I may exchange a few words with the nurses at the desk where they tend to congregate with one another rather than with the patients. I may have a longer conversation with the family members of the other lifers. We share a common burden and grief. It helps sometimes just to know that there are others who understand the longing for the cafeteria.

When I have procrastinated as long as I feel able to, I look through the glass windows into the day room where the shadow people come and go. Some of the shadows are more substantial, lively and talkative than others; the strident noise of their hyperactive minds assaults me and I have an urgent need to retreat. Some have disappeared altogether from this reality and inhabit other worlds. Once they were like you but now they are the projections of their own interior darkness and I cling to the normality of the cafeteria as my talisman against being overwhelmed by their chaos.

Today he is standing in a corner of the room. He is jerking his head from side to side like a marionette whose strings are being pulled by a drunken puppeteer. His arms are held out rigidly from his sides and he is flicking his fingers. He mutters dark incantations so softly yet so clearly we can all hear them. His beard is unkempt, greying and when I kiss him, it feels like a wire scouring brush. His dark curls have long gone leaving a lank thinning mess of long hair tied tightly back in a short ponytail. Sometimes he wears one of his many caps but not today. He is unbearably thin and his eyes are telling me that he has seen me, but is not yet ready to acknowledge my presence. I must wait until he has completed whatever ritual his voices are instructing him in today.

Then he is still for a moment and those sad, mad eyes pierce me. I am impaled on the memory of a four-year-old boy’s huge brown eyes sparkling with the mischief of childish innocence. It is better not to remember who he was, to stay in the present moment of who he now is. It is safer and less painful to simply be with what is. It is the difference between the abyss and the rack. Neither would be my choice but I can survive the rack; I doubt if I could ever find my way out of the abyss, better to suffer than to be forever lost.

He stretches out his arms and twists his head again. This is his crucifixion. He tells me about how his body is being continually broken on the cross and that his work is to heal it over and over again. He is redeeming the world, taking on its sins, and setting us free. It is hard to be the reincarnation of Jesus Christ. It is not so easy to be his sister and I long for the white walls of the cafeteria.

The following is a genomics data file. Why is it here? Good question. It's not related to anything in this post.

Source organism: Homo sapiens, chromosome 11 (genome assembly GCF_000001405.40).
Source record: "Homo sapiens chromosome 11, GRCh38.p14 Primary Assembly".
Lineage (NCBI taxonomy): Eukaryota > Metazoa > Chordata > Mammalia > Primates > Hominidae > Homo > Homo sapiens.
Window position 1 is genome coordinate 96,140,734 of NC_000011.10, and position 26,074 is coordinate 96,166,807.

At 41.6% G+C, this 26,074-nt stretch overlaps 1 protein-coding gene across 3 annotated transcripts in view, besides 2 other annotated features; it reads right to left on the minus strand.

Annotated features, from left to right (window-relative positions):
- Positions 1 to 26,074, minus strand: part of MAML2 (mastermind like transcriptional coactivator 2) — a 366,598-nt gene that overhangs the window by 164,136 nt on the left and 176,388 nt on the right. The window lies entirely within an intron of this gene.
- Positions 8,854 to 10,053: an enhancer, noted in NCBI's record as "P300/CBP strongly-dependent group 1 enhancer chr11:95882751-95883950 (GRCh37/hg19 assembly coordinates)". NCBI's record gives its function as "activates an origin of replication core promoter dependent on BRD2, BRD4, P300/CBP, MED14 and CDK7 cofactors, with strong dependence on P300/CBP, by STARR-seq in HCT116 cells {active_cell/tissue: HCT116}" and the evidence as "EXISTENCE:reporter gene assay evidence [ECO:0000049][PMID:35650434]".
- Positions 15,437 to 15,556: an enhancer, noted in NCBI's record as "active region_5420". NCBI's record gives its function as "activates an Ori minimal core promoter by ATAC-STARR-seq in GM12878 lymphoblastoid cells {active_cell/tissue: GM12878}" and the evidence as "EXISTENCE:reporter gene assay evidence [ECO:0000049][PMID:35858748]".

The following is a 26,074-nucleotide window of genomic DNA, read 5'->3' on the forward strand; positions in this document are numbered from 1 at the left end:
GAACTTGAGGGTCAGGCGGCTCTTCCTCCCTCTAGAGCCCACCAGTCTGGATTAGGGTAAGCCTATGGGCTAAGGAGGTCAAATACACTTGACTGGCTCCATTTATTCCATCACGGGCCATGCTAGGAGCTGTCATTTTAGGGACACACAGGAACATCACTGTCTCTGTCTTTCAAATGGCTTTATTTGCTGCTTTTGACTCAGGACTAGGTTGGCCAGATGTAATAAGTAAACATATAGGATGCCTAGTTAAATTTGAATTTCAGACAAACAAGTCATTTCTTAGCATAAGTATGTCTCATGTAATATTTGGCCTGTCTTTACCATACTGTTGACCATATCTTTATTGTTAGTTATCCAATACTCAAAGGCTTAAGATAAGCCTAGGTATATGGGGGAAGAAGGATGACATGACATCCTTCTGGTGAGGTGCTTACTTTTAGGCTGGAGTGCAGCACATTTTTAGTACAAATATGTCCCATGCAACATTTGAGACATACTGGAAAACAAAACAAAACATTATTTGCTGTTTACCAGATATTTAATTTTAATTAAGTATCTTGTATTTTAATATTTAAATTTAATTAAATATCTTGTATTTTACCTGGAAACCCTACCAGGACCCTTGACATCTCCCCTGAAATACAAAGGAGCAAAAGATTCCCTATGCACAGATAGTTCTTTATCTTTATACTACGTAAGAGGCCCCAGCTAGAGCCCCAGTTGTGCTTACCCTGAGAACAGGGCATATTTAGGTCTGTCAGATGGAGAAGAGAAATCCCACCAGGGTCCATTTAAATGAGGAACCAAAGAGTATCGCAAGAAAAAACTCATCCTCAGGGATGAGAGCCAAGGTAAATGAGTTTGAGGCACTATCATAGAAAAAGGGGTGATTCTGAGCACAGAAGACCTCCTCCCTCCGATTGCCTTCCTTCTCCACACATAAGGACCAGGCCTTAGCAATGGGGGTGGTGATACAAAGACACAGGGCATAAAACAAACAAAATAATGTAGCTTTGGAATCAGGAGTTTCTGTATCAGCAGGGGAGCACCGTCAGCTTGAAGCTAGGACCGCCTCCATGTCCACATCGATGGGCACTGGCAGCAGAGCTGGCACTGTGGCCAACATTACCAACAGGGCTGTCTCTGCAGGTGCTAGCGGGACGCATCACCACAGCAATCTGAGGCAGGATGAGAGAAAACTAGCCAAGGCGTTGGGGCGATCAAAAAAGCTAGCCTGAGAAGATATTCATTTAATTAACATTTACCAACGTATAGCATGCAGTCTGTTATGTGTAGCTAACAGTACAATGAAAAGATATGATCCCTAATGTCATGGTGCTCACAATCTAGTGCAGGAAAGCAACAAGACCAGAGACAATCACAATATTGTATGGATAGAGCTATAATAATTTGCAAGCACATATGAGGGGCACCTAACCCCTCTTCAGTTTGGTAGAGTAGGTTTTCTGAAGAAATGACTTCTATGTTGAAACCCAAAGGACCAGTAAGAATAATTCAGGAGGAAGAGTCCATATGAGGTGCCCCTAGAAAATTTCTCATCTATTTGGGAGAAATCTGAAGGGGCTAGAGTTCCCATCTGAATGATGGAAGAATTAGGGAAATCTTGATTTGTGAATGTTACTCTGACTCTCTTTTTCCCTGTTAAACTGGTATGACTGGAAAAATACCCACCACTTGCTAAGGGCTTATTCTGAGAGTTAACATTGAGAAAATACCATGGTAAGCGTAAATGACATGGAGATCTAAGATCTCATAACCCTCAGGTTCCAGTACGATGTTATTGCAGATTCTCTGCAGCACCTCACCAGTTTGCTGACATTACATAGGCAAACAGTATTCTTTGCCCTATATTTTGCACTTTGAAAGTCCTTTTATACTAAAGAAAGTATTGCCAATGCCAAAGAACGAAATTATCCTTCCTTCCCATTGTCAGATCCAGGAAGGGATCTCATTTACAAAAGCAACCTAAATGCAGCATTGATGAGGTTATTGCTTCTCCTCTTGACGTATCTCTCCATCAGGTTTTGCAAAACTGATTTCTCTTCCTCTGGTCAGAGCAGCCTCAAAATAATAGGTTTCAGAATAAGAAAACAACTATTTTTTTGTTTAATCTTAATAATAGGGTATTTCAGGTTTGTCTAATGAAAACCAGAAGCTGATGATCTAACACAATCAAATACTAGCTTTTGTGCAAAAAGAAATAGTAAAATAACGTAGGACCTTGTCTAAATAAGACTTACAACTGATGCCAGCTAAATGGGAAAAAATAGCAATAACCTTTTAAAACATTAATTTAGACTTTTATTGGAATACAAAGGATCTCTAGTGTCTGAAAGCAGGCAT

He tells me of the healing work he has done all through the night. He points to the little woman in the wheelchair who can now walk. He talks of the power that flowed through him into the young man admitted yesterday whose arm was broken in three places. An x-ray will show no breaks now. He asks after my son who has been unwell and tells me that worse is to come. We are the family of the Christ and we too are all eternally broken on the cross. At this moment, I am inclined towards believing him. I am one of the disciples who could not “watch one hour with him” in this Garden of Gethsemane. I want to escape to that calmer, saner place.

My head hurts. This is not one of my better days. Today my shield is thin and I cannot bear much more. I want to scream at him to stop his incessant shaking. I want to tell him that his pelvis has never been broken in three places. I need him to know that I don’t see what he sees and hear what he hears. I am ready to explode with the longing to deny him three times before the crowing of the cock or just the end of visiting hours. I also know that this would enrage him. I am not ready to be snarled at. I am not ready to walk away. I am not ready for any of this.

He stops as though he has read my thoughts. He looks sternly at me. Then he breaks into a great face-illuminating grin. He is that four-year-old boy again and I want to take him in my arms and spin him round and round. He laughs at me.

“Come on Maria, I’m hungry. Let’s go to the cafeteria.”

I wrap my arm around his waist and we walk away from the psychiatric unit, up the hill in the cool liberating air. We stop to look at the beauty of the sunset and I tell him he should paint it. I only have words but he has art. I know he won’t but it is good for both of us to think that he might.

We walk down the long sloping corridor of the general hospital to my sanctuary. We sit at our table, he with his soup and me with my tea. We reminisce about some of the funnier moments of our childhood. Sometimes he borrows from other people’s childhoods, including mine, but that is so much better than being crucified. I do not contradict him. He weaves his own history just as he creates his own present and future from the rich material of his psychotic mind. We laugh together and if I am really lucky, we will get through the rest of our visit without any more twitching or visits from the voices.

Normality. That is what this place means to me. Here we sit surrounded by people visiting their sick loved ones. Some of the patients are allowed down from the wards. Some are in dressing gowns. Some are in wheel chairs. Some are still attached to drips and are accompanied by a nurse. It is all normality. That is what we are seeking here within these cafeteria walls.

In the far corner a large Christmas tree flickers with soft white lights. I smile at the sight of it. It grounds me in happier times. I will take him back to his ward in a moment, but for now I can pretend that we are simply a brother and a sister who love one another. We are out on the town in a quiet little café, sharing and catching up with our lives.

Here in our special place, schizophrenia is just the subject which I wrote my final year thesis on. It does not exist outside of that yellowing paper. It cannot enter my sanctuary.